Barometric pressure remained high at an astonishing 1,029 millibars, but the sky was overcast. Visibility was not great, due to haze; nevertheless we pushed off from our Port Joinville mooring at 0550 on Wednesday, 24th June. A light wind blew from the northwest; this was in accord with an area of high pressure centred to the southeast. By mid-day the wind had increased to a Force 3 enabling ‘Ishani’ to motor-sail with her sails fully sheeted.
A convenient radio beacon halfway between de l'Île d'Yeu and our objective, La Belle Île, made navigation a piece of cake. On account of a fast-moving current to the southeast of the island, the water became quite lumpy. To make way over the ground, we had to increase engine revs. Our progress was slow, but when we came into the lee of the land our speed remarkably increased. By then we had taken in all sail. We could have persevered without the engine, but the effort required, and loss of time in reaching the harbour of Le Palais, would not have made it worthwhile. Smoother water close inshore allowed us to make very good progress.
We arrived at Le Palais at 1825 where we immediately prepared and cooked mackerel we had caught only hours before.
Fishing boats at Le Palais
On the morning of 25th June we were visited by French Customs who asked for the ship’s papers and our passports. Almost immediately after they had gone, the harbourmaster introduced himself, and requested ‘dix neuf’ francs for one day’s harbour dues. We stayed at Le Palais for three days, and each morning Monsieur ‘Dix Neuf’, repeated his task of collecting dues. Generously he had under-estimated the length of ‘Ishani’ by insisting she could be no more than “sept metres”. This entente cordiale was gladly accepted by Les Anglaises.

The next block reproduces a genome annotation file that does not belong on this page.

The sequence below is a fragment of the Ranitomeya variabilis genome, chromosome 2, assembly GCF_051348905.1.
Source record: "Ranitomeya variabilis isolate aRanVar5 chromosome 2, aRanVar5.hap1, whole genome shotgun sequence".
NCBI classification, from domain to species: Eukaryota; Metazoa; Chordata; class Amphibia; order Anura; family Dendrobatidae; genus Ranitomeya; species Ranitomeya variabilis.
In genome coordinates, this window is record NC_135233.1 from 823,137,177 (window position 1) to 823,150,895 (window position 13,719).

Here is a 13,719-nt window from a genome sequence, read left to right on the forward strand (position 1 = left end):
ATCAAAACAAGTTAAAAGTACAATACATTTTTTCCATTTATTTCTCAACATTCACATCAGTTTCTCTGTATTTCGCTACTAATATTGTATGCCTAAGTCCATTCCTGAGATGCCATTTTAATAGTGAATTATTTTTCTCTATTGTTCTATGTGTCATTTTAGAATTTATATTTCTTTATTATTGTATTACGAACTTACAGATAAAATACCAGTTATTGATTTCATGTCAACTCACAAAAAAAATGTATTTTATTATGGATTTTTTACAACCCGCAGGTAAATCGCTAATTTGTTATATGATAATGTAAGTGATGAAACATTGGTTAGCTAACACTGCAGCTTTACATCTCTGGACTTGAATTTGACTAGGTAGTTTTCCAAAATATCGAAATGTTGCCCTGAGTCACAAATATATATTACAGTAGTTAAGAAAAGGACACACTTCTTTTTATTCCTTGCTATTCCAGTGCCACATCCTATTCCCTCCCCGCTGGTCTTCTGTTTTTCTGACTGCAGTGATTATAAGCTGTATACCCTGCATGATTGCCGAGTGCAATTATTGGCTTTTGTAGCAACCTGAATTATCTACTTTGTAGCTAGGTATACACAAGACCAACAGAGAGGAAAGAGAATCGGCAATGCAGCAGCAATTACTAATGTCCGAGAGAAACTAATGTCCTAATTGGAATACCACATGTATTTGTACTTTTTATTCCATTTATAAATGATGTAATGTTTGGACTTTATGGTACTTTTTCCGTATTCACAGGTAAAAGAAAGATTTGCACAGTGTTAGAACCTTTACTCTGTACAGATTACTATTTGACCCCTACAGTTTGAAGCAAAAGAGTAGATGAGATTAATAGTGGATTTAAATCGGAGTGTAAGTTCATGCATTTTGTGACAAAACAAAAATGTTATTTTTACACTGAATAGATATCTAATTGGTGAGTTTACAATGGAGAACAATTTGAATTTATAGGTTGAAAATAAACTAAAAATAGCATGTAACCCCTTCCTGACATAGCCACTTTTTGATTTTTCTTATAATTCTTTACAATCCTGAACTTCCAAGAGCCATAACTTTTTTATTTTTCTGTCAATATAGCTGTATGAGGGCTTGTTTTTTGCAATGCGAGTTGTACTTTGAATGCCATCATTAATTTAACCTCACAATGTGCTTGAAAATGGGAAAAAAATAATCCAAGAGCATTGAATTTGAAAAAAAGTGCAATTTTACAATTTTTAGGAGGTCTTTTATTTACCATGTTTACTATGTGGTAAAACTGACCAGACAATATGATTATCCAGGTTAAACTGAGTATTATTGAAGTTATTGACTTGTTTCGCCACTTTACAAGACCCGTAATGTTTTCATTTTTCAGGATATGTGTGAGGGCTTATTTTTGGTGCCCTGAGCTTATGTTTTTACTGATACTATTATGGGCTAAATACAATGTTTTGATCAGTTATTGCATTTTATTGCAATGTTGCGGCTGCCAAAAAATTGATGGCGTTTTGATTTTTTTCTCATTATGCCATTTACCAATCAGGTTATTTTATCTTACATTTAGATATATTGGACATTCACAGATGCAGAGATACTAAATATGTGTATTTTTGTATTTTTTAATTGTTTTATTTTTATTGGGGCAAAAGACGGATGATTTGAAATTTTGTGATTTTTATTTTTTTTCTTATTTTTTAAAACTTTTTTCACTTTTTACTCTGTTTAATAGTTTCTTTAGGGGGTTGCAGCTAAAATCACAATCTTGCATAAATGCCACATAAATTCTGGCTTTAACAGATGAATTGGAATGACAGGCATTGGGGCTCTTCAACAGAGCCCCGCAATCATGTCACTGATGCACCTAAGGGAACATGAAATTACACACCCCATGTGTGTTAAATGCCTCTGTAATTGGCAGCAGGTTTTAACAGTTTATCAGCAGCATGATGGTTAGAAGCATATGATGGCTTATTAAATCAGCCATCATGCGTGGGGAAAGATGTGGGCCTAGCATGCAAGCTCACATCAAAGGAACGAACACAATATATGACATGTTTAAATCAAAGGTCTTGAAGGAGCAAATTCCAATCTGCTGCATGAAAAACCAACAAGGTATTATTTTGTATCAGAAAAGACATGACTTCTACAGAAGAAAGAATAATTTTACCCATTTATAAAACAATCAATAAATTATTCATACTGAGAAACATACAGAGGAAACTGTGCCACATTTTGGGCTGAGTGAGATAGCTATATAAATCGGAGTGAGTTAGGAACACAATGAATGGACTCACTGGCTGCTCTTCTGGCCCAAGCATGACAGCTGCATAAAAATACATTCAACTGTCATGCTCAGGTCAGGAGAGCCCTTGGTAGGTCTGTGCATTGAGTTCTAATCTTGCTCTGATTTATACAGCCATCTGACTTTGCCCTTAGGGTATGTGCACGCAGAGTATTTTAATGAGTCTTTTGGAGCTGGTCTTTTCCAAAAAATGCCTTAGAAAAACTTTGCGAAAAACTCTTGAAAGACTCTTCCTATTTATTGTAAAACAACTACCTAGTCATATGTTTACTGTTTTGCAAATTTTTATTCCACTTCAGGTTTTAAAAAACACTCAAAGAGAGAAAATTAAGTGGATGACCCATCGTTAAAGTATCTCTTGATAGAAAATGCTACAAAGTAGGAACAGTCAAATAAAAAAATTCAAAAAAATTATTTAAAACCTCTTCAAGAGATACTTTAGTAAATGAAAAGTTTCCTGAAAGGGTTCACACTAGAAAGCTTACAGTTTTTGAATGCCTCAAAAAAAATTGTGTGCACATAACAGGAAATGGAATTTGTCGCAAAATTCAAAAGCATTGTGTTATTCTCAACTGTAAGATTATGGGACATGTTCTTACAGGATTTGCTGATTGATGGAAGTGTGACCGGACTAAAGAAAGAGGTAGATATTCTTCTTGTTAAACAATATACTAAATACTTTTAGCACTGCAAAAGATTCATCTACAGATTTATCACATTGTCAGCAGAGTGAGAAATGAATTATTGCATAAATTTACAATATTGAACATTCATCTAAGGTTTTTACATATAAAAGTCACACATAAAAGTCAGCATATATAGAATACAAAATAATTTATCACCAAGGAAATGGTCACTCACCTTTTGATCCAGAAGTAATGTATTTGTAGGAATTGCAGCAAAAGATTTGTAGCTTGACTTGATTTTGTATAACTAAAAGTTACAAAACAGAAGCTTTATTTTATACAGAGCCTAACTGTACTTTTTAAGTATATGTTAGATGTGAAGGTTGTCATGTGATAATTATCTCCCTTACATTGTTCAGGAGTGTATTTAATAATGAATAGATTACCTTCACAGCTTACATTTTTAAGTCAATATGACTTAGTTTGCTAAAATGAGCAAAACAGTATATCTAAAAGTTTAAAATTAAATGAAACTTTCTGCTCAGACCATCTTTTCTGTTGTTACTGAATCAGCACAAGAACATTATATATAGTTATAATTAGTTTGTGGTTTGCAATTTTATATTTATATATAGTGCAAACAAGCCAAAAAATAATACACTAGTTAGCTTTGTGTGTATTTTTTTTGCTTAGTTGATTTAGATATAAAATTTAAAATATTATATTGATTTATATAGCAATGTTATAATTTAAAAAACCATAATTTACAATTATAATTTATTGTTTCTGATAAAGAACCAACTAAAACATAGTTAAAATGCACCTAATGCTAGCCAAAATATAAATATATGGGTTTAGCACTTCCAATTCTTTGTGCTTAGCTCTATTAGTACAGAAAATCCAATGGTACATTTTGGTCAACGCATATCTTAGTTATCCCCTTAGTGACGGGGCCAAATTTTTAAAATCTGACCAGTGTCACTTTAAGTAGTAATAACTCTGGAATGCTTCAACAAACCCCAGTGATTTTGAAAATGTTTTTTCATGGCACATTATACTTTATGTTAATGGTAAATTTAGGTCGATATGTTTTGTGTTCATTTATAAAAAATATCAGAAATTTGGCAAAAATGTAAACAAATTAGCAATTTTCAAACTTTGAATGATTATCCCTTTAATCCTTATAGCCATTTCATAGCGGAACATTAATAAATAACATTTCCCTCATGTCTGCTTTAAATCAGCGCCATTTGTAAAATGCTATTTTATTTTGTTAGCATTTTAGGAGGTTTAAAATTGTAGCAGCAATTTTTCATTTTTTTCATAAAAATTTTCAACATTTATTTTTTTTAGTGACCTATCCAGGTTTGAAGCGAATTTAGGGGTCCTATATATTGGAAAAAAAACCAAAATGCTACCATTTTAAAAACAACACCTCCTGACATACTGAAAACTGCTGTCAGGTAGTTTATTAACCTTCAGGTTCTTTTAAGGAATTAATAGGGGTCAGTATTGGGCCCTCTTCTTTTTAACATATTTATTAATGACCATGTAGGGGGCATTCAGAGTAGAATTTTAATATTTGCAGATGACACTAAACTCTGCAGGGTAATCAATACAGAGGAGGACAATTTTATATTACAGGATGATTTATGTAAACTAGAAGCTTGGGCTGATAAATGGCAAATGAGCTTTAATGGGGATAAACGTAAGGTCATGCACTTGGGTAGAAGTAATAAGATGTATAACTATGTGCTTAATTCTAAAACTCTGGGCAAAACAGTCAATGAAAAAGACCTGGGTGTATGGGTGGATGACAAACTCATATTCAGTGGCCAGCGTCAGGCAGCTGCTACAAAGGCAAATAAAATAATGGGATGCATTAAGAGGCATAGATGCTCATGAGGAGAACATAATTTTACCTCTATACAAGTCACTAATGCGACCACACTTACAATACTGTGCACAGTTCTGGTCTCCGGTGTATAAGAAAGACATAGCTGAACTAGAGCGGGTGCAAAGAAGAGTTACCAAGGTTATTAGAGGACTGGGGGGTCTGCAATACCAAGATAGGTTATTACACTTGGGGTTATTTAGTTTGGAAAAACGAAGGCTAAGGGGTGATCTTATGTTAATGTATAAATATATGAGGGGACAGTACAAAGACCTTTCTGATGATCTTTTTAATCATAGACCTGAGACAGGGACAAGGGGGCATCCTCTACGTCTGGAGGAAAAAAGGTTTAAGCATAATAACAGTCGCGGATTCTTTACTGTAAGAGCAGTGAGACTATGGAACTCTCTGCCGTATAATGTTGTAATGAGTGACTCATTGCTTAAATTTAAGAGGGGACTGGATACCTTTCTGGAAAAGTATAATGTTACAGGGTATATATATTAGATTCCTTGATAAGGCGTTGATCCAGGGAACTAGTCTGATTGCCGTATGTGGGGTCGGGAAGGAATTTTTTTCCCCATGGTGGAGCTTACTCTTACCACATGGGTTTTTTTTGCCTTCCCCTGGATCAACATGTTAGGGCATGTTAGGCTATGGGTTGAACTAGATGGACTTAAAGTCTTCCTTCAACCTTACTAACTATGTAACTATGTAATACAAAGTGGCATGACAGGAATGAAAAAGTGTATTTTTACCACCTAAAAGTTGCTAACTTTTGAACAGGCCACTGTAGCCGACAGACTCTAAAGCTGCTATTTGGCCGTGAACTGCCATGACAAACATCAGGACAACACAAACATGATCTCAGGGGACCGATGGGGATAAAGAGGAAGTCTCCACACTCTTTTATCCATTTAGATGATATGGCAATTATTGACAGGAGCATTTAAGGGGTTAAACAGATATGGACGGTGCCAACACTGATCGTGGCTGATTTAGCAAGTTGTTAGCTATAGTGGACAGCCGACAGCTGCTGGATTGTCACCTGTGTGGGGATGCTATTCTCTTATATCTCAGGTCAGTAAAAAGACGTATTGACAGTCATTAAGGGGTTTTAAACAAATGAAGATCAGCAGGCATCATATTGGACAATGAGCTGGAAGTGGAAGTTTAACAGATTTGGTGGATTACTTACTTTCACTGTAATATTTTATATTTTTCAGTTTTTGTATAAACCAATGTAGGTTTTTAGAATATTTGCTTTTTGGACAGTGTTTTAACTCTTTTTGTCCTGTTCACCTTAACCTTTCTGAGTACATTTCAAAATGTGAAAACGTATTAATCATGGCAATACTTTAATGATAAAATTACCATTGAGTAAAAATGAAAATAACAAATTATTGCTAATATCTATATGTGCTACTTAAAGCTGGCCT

Once again, we hired bicycles for a bit of exploring. At first we cycled to Sauzon, a small port to the northeast of the island. There, we examined a shark that had been caught in nets. Bill asked one of the fishermen to open the jaw of the fish so that he could photograph its teeth. Somehow there may have been a misunderstanding, on account of Bill’s limited linguistic skill, because his request only brought an expression of disdain from the one he addressed.
Before returning our cycles we had to see the rocky inlet of Ster Wenn that serves as a natural harbour on the west side of the northern tip of the island. This is a small, but pretty fiord where yachts anchor stern first to the cliffs. Bill described it as a lobster pot from which the catch could not escape, should the weather suddenly take a turn for the worst. Under calm conditions when we were there the anchorage was idyllic; nowadays, I guess it would be so popular, that it would lose its appeal.
Text for the Day
Romans 12:9 ‘Let love be without hypocrisy. Abhor what is evil. Cling to what is good.’